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Certificate of Digital Literacy

Peter Dwyer
Dr Peter Dwyer
Module Leader
Term 1
10 weeks

Starting week 2

10 workshops
10 hours
Not available to students outside the School for Cross-Faculty Studies

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Principal Aims

A recent JISC study has revealed that “as 90% of new jobs will require excellent digital skills, improving digital literacy is an essential component of developing employable graduates.” These necessary skills include everything from an awareness of different digital media platforms, the ability to manage a professional online identity, and the capacity to effectively utilise online tools for learning. Yet these skills are rarely recognised in undergraduate curricula. This 10-week certificate has been conceived specifically for the Global Sustainable Development suite of degree courses and aims to rectify that deficit by helping you to think through the capabilities you need to live, learn and work in an increasingly digital society.

Principal Learning Outcomes

Upon completing this certificate, you will have acquired the necessary skills that allow you to:

  • interpret the information you find online in a way that takes into account the cultural, political, historical and other backgrounds of the author/site/organisation;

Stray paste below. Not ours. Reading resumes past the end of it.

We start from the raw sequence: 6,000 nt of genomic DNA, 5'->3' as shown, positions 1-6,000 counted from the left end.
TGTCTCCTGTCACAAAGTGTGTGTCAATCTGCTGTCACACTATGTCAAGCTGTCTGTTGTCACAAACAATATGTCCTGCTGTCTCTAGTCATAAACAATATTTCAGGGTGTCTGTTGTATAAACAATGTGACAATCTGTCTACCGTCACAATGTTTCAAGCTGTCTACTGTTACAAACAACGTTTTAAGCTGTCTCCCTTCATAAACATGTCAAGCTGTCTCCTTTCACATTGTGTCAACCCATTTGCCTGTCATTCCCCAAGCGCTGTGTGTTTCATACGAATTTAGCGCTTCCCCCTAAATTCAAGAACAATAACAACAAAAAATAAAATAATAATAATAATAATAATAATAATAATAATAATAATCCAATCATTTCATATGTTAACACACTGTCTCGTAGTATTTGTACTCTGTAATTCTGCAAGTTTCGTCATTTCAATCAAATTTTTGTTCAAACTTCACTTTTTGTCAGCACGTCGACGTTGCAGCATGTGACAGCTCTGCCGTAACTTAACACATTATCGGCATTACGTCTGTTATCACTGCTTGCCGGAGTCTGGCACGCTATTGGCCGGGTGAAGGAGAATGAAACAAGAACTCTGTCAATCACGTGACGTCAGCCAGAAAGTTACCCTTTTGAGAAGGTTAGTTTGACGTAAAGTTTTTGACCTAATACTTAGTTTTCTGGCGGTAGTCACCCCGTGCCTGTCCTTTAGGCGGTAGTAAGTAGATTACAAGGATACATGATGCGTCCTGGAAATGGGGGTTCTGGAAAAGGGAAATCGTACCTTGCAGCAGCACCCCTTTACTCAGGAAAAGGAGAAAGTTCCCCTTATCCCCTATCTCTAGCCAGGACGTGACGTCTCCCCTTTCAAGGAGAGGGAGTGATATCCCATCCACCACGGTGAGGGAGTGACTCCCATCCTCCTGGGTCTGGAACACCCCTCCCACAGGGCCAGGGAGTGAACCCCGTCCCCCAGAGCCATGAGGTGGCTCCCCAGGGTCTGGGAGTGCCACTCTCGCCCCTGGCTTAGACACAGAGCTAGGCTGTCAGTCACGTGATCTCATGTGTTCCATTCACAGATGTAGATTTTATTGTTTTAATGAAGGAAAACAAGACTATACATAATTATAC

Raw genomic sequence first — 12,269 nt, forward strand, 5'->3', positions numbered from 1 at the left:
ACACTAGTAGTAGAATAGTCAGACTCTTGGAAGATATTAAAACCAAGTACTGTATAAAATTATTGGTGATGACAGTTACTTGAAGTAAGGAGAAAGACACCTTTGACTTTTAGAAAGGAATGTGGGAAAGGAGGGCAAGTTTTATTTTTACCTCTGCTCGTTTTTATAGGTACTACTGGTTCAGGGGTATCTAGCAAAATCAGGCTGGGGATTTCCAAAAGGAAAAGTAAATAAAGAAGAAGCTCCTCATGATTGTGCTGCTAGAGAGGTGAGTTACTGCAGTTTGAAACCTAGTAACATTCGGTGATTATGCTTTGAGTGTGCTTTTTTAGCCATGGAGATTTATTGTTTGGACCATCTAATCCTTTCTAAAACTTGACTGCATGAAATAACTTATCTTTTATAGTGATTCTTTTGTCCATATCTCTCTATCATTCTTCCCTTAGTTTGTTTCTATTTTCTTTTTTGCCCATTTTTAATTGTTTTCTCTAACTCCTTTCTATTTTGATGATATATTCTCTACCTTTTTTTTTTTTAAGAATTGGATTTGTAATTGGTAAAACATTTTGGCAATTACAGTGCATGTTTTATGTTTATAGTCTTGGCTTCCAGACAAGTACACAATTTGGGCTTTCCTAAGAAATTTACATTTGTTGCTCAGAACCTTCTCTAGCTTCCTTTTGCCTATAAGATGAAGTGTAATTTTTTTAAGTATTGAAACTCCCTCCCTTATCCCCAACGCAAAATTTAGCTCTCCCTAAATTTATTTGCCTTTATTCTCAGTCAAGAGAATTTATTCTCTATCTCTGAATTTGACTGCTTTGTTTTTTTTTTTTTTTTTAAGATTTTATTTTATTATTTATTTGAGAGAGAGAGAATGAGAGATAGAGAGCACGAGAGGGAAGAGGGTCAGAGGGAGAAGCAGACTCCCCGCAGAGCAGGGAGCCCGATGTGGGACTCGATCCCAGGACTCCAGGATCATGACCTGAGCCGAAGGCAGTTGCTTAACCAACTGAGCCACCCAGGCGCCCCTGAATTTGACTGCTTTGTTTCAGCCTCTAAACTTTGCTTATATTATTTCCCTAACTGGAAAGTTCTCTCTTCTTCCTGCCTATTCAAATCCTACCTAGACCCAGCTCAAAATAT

• identify the rights associated with material found digitally, and understand the best practice in terms of attribution and reuse of this material;
  • describe the issues around cyber security and protecting yourself in the digital world; and
  • describe the philosophy and etiquette of “the digital age”.

Syllabus

Term 1

The certificate is taught in ten one hour workshops, which should be supplemented by independent study. In the workshops you learn about:

  • Online Identity (including social media, personal and professional profiles);
  • Copyright and the Reuse of Digital Information (including rights identification, attribution, etc.);
  • Digital Etiquette (cultural and personal good practice);
  • Digital Forms of Media (e.g. news, blogs, networks, feeds); and
  • Academic Technologies for Research and Collaboration.

Assessment